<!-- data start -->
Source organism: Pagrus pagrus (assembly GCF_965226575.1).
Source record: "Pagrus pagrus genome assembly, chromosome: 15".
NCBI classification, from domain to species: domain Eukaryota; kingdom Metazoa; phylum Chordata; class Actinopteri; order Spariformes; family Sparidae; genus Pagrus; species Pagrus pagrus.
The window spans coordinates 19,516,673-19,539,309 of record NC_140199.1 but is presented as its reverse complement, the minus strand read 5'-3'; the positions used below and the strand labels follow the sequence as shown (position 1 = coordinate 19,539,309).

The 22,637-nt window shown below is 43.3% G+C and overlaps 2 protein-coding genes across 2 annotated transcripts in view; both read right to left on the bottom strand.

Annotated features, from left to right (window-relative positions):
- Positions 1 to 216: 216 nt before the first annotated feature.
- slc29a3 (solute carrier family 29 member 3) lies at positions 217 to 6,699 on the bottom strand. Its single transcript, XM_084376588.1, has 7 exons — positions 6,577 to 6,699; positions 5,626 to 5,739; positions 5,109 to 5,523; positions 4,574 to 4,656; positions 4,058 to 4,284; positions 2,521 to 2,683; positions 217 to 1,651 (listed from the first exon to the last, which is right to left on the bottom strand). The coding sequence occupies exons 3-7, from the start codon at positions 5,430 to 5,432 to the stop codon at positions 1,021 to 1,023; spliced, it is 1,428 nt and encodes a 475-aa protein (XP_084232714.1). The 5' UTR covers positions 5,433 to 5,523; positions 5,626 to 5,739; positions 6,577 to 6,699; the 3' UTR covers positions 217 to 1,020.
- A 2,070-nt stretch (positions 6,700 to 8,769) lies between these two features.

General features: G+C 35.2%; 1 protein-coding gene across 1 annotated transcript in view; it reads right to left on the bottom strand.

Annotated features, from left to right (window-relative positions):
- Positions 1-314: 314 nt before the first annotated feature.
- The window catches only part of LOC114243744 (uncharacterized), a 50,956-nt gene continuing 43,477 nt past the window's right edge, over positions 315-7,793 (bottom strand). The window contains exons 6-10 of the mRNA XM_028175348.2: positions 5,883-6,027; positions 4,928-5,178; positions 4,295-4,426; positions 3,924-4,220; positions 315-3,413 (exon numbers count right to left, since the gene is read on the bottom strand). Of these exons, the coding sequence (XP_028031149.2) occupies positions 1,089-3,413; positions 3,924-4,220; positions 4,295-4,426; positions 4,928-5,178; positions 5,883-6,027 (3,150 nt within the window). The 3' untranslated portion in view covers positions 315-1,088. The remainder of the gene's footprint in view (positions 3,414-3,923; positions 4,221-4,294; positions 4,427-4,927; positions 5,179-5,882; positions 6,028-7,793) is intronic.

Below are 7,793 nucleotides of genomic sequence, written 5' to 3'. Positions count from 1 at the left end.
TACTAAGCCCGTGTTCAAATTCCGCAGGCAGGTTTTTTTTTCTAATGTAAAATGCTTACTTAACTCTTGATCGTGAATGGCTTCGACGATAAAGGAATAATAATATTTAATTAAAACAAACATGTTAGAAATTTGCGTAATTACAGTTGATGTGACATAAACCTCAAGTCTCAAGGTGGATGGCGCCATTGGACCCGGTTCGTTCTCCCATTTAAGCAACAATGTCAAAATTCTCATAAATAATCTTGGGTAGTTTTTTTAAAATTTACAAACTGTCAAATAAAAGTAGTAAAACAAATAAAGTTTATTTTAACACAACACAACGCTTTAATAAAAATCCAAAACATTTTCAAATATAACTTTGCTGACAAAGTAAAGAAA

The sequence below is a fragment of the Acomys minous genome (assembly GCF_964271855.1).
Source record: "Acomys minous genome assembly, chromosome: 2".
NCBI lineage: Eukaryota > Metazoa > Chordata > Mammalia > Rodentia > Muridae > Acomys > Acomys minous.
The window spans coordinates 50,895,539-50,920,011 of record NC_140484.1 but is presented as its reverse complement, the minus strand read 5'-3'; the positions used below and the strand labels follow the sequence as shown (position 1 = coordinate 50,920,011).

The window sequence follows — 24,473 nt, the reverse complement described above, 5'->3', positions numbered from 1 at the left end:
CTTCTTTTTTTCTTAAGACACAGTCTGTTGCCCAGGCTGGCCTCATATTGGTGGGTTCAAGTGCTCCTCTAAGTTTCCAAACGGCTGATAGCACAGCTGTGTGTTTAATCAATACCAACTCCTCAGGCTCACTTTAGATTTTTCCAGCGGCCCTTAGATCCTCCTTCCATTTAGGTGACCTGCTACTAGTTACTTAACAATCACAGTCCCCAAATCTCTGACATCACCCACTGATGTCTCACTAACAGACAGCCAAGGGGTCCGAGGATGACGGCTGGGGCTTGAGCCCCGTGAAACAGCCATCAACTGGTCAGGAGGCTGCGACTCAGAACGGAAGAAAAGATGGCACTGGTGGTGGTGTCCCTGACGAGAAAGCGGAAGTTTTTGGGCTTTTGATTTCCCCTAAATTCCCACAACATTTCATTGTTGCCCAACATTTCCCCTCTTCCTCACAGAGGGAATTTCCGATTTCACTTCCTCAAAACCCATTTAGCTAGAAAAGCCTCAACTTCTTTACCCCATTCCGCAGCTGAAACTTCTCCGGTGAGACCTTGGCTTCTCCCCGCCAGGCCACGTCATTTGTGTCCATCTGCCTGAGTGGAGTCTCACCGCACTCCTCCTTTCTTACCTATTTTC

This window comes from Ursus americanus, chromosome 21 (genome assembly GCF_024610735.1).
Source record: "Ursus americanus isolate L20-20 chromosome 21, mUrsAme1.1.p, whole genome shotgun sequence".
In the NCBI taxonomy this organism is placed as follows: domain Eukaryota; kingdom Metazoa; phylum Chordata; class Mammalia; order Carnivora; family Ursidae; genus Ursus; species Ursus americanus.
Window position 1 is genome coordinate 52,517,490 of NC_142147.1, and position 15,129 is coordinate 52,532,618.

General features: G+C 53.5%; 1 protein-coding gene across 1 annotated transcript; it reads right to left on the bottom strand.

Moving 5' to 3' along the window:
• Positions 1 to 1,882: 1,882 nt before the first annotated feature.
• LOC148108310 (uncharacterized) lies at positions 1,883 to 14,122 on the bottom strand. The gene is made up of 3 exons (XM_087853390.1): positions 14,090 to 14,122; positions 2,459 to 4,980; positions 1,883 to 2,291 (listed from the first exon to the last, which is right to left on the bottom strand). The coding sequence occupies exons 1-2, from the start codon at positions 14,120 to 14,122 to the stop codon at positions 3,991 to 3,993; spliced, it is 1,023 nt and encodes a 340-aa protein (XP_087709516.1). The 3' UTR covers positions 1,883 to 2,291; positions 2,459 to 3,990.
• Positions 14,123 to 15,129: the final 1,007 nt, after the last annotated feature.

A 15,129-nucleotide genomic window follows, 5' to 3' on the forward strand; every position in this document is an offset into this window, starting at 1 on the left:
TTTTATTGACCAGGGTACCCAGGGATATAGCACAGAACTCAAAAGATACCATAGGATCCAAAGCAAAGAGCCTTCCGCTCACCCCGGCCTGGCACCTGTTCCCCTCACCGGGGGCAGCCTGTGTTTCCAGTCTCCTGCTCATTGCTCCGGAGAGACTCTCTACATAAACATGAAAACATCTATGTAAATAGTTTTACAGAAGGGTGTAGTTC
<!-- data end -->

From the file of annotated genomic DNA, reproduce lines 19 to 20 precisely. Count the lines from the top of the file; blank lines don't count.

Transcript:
The window spans coordinates 50,895,539-50,920,011 of record NC_140484.1 but is presented as its reverse complement, the minus strand read 5'-3'; the positions used below and the strand labels follow the sequence as shown (position 1 = coordinate 50,920,011).

The window sequence follows — 24,473 nt, the reverse complement described above, 5'->3', positions numbered from 1 at the left end: